The Taito Egret II Mini is like a playable history book of a forgotten era of gaming

Egret Mini II

No rEgrets

One of the most lucrative businesses to be in these days is anything that has to do with exploiting the nostalgia of millennials. Sure, it’s been a rough few decades for those sandwiched between Generation X and the Zoomers. Studies show we’re way behind where our parents were financially at our age, with two massive recessions and ridiculous student loans hobbling this generation. Despite that, as we’ve consistently seen, our childhood is up for sale with all corners of entertainment seeking to capitalize on the fondness we have for the movies, tv shows, and games of our youth. We may not have much money, but we somehow have the cash to buy expensive tchotchkes and doo-dads that let us relive our school days.

Case in point: the mini arcade industry. If you’re like me, you probably dreamed of having an arcade cabinet of your own during your childhood. Now, that dream is being made a reality, just on a smaller scale than what you might remember. Arcade 1Up is easily the biggest name in this sphere, with its 3/4 scale collection of arcade greats catering to those with basements that need filling. Other companies are going even smaller. SNK dropped its Neo Geo Mini a few years ago and Limited Run Games teamed up with Sega for the Astro City Mini last year. Now, Taito is getting in on the action with its Egret II Mini cabinet.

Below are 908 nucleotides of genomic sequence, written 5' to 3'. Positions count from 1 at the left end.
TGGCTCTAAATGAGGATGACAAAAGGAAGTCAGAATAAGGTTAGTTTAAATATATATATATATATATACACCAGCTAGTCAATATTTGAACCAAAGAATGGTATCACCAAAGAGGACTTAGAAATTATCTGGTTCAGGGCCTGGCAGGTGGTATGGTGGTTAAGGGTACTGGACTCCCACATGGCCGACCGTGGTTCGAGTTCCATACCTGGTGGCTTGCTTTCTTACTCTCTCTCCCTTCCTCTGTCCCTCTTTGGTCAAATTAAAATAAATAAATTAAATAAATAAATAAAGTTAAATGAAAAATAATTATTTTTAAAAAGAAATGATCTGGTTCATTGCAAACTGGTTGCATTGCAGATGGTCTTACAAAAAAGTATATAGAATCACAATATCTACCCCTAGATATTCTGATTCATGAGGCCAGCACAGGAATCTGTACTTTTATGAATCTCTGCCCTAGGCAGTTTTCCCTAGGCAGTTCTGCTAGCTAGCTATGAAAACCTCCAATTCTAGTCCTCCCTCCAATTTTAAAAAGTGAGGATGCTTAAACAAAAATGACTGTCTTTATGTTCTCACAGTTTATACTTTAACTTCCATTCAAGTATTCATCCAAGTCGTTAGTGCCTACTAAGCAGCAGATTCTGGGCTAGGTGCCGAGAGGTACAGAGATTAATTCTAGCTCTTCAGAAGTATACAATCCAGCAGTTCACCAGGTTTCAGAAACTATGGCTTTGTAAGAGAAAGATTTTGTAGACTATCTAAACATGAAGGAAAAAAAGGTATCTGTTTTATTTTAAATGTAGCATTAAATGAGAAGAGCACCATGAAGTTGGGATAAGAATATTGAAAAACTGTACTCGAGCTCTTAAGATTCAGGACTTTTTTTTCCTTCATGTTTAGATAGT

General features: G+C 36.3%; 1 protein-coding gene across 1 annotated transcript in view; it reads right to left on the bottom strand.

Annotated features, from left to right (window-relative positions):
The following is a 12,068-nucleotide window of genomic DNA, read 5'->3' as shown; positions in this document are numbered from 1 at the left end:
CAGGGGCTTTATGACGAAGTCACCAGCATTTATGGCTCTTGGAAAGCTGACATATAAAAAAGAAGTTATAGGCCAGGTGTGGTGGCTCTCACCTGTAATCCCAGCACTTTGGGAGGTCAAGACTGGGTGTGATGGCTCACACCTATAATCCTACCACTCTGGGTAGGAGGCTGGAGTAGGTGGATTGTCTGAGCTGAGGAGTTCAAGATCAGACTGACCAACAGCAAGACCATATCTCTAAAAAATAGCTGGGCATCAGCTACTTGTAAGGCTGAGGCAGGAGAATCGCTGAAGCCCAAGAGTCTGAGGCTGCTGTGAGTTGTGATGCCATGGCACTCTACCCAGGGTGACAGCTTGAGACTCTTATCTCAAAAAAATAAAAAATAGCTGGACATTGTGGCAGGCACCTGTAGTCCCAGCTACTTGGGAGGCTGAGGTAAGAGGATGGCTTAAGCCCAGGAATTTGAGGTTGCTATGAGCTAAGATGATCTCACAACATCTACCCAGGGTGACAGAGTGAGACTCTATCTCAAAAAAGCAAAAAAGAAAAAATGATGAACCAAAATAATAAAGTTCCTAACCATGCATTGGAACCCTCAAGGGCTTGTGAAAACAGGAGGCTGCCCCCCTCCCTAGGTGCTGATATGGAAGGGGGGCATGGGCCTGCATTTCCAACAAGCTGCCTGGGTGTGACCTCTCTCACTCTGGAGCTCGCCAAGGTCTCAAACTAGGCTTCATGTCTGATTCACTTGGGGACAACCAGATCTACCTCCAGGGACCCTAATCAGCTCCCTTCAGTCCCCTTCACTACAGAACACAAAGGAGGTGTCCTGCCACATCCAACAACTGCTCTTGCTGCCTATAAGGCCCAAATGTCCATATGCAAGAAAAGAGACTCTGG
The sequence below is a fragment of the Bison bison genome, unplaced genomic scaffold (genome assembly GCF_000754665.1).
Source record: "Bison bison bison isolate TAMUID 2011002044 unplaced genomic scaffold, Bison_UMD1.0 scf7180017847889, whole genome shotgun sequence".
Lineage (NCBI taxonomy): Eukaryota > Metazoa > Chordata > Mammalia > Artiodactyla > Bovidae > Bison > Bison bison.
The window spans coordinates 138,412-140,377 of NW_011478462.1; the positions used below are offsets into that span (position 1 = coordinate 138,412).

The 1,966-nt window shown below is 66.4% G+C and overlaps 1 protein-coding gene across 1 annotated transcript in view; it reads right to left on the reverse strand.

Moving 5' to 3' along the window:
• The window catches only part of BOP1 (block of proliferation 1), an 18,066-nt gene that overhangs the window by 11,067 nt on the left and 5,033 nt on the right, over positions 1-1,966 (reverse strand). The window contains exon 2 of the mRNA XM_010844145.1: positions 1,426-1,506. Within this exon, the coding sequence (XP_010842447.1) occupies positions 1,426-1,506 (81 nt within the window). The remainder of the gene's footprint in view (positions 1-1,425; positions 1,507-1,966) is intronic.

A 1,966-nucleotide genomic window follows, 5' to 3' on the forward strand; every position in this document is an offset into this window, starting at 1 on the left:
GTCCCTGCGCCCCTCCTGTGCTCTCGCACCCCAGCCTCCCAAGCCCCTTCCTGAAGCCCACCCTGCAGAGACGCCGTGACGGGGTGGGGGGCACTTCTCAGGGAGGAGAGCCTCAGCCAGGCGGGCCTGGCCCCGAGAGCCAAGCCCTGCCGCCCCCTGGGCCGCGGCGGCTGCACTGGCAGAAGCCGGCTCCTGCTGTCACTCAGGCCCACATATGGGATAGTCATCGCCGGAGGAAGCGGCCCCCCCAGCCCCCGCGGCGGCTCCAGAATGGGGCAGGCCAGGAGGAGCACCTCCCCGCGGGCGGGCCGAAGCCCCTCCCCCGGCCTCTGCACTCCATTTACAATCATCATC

Egret II Mini

Standing just over 8” tall, the Taito Egret II Mini is a personal-sized recreation of the Taito Egret II arcade unit that you can still find around Japanese arcades today. Attached to the base of the unit is the controller, which is just shy of six inches long but big enough for somebody like me who has fatter hands. Just make sure you’re using fingertips and not your full fist lest you want to keep knuckling your unit.